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The US Congress has unveiled a $1.1 trillion spending package aimed at preventing a government shutdown

After experiencing several days of delay, leaders in the U.S. Congress have finally unveiled a bipartisan spending package totaling $1.1 trillion, covering defense, homeland security, and various other programs. The announcement came early Thursday, leaving lawmakers with less than two days to avoid a partial government shutdown.

The Republican-led House of Representatives is scheduled to vote on the extensive package on Friday. This timeline leaves the Democratic-controlled Senate with only a few hours to pass the package, which comprises six bills encompassing approximately two-thirds of the $1.66 trillion in discretionary government spending for the fiscal year that began on October 1.

According to the top Senate negotiators, Democrat Patty Murray and Republican Susan Collins, these final six bills reflect a bipartisan and bicameral compromise. They aim to invest in the American people, bolster the economy, enhance community safety, and reinforce national security and global leadership.

However, the Congressional Budget Office has cautioned that U.S. deficits and debt are expected to significantly increase over the next three decades. The national debt, currently standing at $34.5 trillion, approximately 99% of GDP, could escalate to 166% of GDP by 2054.

Democratic Senate Majority Leader Chuck Schumer expressed hope that Congress could avoid a shutdown through collaborative efforts between Democrats and Republicans in the Senate. Nevertheless, the tight timeline increases the likelihood of at least a brief partial shutdown after the Friday midnight deadline unless Schumer can negotiate an expedited process with Senate Republicans.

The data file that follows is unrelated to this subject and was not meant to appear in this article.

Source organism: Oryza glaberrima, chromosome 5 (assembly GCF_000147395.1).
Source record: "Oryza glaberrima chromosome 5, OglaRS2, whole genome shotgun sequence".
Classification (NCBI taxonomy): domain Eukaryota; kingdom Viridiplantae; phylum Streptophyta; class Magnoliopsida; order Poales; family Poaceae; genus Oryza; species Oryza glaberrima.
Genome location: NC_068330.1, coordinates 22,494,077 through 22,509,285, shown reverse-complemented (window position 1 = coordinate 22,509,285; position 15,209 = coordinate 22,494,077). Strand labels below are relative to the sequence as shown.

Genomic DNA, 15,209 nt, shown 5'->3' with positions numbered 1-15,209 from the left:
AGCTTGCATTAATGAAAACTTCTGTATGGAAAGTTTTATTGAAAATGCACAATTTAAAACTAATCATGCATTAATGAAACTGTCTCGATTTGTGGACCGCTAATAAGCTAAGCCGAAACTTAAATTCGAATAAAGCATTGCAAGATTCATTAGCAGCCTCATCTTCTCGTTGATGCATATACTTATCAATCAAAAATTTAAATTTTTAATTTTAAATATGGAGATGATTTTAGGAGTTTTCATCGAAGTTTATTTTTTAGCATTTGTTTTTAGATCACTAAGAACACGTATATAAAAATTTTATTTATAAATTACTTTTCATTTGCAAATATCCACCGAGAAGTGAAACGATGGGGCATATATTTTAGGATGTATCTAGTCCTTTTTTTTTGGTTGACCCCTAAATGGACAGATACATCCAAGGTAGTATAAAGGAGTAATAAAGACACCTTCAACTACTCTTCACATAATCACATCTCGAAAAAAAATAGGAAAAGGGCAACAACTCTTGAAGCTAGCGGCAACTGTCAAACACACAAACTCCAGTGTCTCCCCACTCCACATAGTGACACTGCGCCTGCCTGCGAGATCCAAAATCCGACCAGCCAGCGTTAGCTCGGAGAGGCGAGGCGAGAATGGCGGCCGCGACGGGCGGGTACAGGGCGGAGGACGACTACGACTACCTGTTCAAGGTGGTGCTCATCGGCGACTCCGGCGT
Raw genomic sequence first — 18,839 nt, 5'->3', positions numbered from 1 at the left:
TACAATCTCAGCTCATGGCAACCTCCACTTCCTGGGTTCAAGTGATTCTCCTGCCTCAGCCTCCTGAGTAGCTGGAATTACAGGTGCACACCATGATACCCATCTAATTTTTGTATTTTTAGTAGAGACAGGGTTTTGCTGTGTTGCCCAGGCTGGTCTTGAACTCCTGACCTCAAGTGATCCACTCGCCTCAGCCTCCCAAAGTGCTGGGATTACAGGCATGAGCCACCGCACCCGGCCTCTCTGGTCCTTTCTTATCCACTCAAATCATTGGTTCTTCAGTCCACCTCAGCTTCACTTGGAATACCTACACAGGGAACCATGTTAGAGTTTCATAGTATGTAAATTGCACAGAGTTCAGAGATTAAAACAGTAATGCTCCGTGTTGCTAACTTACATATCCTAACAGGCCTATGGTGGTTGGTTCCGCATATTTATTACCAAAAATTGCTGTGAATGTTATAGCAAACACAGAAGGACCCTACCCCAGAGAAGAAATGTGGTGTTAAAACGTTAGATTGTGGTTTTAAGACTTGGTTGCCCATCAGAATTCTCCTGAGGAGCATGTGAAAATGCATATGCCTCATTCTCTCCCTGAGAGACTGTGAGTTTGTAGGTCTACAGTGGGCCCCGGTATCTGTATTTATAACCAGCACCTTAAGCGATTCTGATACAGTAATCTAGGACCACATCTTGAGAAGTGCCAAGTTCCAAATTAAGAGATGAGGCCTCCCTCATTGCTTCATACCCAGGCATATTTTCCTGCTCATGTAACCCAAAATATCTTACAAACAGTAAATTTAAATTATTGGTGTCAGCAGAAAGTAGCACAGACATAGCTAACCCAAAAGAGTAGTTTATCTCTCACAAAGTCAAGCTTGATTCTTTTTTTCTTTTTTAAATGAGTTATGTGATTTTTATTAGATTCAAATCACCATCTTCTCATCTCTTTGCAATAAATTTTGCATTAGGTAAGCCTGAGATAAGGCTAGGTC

House Speaker Mike Johnson highlighted several victories for Republicans in the spending package, including increased funding for U.S. defense and border security. Additionally, he mentioned the cessation of U.S. funding for the primary United Nations relief agency aiding Palestinians in Gaza.

On the Democratic front, lawmakers touted successfully thwarting certain Republican cuts and policy measures. They emphasized provisions aimed at reducing childcare expenses, supporting small businesses, and combating the opioid crisis, particularly the flow of fentanyl.

The unveiled text fills in the details of an agreement reached between Johnson and Schumer, which President Joe Biden has pledged to endorse. With a narrow 219-213 House Republican majority, Johnson will need Democratic support to advance the spending bill to the Senate. Despite this, many House Republicans, particularly hardliners advocating for more significant spending reductions, are anticipated to oppose the legislation.

In addition to funding the Department of Homeland Security and the Department of Defense, the bill would allocate resources to agencies such as the State Department and the Internal Revenue Service, as the latter prepares for the April 15 tax filing deadline.

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